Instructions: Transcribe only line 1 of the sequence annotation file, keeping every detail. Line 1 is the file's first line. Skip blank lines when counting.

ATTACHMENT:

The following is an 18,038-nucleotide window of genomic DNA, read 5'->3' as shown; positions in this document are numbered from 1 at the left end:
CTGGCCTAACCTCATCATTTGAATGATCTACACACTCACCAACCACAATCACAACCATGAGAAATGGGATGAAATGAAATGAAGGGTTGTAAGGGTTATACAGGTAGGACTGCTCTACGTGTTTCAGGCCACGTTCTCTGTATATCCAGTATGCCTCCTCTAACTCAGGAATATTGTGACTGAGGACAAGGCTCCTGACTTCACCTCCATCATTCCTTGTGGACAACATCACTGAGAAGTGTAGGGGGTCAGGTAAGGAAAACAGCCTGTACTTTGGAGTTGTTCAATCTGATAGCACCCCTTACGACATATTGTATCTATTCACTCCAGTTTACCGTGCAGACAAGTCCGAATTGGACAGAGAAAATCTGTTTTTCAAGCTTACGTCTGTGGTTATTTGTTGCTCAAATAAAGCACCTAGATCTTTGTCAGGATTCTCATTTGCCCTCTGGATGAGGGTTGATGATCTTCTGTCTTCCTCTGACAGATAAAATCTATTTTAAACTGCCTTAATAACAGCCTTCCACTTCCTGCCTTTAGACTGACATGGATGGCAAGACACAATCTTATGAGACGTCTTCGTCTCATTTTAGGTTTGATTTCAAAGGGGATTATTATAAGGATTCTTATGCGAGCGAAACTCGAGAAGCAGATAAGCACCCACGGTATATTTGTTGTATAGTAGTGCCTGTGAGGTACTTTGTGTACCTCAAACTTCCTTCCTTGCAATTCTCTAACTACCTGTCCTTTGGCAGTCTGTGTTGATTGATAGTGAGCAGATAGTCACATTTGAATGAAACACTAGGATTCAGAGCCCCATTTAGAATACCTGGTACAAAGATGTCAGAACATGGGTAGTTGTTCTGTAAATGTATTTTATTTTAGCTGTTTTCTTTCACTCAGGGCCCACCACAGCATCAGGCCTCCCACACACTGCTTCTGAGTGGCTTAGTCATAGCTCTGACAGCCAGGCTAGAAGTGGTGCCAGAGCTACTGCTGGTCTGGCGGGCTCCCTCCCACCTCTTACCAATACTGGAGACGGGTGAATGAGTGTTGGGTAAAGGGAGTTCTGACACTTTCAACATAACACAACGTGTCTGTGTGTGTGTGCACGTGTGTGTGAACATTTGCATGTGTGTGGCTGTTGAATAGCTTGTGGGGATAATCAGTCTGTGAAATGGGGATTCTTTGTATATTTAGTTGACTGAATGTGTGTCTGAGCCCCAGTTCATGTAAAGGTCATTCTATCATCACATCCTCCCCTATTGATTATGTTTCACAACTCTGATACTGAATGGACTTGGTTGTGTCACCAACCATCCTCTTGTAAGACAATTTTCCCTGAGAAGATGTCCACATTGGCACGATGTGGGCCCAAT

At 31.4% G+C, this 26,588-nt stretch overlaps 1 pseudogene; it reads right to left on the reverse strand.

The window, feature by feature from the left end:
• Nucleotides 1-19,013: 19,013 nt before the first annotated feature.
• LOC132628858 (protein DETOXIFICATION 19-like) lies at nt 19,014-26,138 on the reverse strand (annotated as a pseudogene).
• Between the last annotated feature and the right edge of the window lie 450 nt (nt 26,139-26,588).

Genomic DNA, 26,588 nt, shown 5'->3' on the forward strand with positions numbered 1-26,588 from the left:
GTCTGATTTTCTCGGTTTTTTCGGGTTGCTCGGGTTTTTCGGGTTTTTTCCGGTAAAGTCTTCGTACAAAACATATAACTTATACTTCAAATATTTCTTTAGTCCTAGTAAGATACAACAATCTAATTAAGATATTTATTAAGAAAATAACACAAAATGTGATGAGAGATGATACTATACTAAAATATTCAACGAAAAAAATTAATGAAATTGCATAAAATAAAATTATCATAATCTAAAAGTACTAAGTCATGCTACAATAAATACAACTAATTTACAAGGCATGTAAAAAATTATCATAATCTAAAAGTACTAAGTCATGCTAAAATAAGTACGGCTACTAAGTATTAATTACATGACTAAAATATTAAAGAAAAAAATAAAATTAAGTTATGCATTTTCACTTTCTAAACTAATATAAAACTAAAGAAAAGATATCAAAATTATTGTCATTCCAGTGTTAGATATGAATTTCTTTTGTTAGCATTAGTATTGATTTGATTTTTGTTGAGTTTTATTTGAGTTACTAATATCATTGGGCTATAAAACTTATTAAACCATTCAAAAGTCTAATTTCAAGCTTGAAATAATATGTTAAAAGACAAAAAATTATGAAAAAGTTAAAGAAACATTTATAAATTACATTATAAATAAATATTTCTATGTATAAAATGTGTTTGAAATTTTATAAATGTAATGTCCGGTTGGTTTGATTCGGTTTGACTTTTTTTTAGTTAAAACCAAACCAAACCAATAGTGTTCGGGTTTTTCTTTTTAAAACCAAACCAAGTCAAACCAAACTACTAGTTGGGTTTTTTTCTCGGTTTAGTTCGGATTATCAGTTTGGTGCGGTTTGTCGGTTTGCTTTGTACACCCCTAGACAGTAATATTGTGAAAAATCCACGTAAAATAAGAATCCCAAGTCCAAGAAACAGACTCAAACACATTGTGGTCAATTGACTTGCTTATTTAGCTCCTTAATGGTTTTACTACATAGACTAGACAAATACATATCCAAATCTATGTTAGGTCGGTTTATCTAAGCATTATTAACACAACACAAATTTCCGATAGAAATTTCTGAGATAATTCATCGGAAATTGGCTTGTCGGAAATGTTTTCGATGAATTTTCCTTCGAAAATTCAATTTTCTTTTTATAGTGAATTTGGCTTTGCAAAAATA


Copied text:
The following is an 18,038-nucleotide window of genomic DNA, read 5'->3' as shown; positions in this document are numbered from 1 at the left end: